The program enables NSWCDD to exploit the government's intellectual property generated during the research and development process. What's more, the patents' technical transfer can result in royalty income for the Navy. If commercial product sales are made that include these patents in the future, a percentage of those sales will also come back to the inventors and NSWCDD in the form of royalties.
"I was impressed with how the panel brainstormed many commercial applications for Collaborator," said Simonoff. "If Collaborator transfers to a licensee, I hope to see it transition back to DoD even better to benefit the warfighter."
The Collaborator Common Collaboration Environment is designed to meet a variety of applications including a secure shared situational awareness by providing a web-based chat room equipped with a synchronized, multilingual, multilayered, multi-privileged, multimedia whiteboard with active dynamic intelligent content. Users log in using a commercial-off-the-shelf web browser for anytime-anywhere 24-7 availability. Originally designed for military mission planning and execution, Collaborator is equally useful for modeling and simulation, telemedicine, distance learning, logistics package shipping, emergency management, meteorology, virtual social gatherings, group gaming, virtual town hall meetings, virtual corporate meetings and conferences, architecture and construction trades, interior design and product engineering meetings. If it can be visualized, then it can be shared - securely. Collaborator maximizes use of the cloud and protects the privacy of its users' data.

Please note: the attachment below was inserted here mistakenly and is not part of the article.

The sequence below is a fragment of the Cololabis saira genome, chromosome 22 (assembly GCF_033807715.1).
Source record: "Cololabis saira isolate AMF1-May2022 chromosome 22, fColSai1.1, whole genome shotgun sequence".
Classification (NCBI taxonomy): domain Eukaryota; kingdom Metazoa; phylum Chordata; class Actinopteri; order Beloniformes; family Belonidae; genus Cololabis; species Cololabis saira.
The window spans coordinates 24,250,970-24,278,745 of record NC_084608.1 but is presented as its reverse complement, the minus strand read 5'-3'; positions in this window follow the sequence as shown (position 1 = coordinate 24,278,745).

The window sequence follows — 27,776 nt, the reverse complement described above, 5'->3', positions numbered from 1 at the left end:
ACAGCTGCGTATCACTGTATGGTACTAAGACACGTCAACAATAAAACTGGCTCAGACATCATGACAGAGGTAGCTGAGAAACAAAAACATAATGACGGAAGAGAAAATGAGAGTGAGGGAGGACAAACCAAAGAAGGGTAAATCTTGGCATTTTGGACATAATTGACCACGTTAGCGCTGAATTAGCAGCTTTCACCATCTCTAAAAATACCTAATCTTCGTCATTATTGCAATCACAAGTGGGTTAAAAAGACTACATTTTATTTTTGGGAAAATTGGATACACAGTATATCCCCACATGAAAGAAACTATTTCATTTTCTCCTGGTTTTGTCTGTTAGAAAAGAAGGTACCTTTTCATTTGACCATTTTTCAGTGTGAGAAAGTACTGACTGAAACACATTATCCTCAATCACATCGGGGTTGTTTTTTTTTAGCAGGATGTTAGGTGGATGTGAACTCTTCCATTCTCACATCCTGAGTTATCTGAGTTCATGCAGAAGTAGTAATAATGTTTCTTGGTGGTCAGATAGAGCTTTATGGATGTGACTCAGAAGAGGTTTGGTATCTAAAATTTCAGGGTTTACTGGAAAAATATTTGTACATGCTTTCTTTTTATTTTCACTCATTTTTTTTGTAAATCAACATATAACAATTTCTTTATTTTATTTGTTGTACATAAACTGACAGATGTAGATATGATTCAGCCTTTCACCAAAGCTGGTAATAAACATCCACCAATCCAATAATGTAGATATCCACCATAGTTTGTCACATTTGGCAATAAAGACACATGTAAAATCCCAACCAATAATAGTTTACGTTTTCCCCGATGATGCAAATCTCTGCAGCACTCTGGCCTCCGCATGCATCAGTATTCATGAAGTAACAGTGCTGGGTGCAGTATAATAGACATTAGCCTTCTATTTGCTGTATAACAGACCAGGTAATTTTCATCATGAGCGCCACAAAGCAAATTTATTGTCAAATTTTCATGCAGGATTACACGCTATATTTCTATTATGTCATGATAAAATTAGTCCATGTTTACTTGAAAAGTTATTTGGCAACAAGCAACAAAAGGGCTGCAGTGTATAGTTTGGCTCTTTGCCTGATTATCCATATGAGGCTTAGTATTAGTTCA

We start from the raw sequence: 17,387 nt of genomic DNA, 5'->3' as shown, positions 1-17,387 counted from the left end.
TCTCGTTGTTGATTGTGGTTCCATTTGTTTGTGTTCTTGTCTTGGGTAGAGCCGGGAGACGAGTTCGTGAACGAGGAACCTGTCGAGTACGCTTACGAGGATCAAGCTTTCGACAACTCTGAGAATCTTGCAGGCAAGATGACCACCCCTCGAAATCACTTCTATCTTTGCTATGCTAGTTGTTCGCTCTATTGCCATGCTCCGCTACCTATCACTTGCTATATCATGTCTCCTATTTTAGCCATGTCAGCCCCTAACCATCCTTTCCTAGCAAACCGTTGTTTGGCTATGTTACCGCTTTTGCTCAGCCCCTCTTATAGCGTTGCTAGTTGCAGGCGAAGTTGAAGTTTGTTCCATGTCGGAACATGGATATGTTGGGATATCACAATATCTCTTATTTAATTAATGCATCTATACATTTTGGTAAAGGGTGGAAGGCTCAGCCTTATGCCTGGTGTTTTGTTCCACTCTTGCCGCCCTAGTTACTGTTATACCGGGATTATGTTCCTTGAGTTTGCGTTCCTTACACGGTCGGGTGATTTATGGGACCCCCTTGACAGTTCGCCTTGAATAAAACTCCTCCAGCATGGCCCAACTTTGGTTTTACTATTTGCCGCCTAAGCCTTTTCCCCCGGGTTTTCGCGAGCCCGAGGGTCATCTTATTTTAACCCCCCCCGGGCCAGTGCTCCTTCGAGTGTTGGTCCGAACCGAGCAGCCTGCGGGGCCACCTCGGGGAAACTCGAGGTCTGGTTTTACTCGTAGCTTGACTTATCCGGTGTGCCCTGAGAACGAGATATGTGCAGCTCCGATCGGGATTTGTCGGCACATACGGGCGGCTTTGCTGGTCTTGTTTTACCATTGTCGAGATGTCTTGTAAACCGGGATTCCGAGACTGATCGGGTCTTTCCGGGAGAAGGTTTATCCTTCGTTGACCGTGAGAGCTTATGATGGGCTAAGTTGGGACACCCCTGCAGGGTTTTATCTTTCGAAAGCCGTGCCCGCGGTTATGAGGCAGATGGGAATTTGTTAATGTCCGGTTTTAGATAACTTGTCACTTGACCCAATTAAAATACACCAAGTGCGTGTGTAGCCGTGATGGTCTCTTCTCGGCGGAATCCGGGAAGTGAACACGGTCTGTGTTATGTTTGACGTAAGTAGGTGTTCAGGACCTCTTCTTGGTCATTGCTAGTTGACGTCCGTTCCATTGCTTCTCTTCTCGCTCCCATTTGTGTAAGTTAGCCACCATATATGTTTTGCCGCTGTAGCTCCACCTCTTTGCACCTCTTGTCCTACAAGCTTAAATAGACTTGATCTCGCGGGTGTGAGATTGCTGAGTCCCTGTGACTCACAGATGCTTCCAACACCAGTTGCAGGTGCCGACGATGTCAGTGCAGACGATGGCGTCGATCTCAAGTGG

"An aircraft company can license this," Daniels asserted, after the panel and participants, mostly scientists and engineers, brainstormed the Light Guide Film for Electronics, Distributed Computing, Sensing and Electromagnetic Control invention.
Boulais told the panel that the flexible dielectric waveguide for light - like fiber optics but flat - is often used for flat panel displays, keypad illumination, and advertising. He added that the invention will secure communication with no radio frequency interference and it will network electronics, sensors, and radiating elements in a two-dimensional fashion.
The light guide film will also improve "flexible electronics". In other words, there will be "no copper interconnects to break," explained Boulais.
"The idea of being able to safely and efficiently replace all the copper wiring in airliners is huge." said Daniels. "One of the biggest issues in the airline industry today are fuel costs. Think of the cost savings, the efficiency, and the reliability increases. Had we not done this, this idea may never have come into the public domain, and the Boeings and the British Air Spaces of the world would not be able to exploit this technology."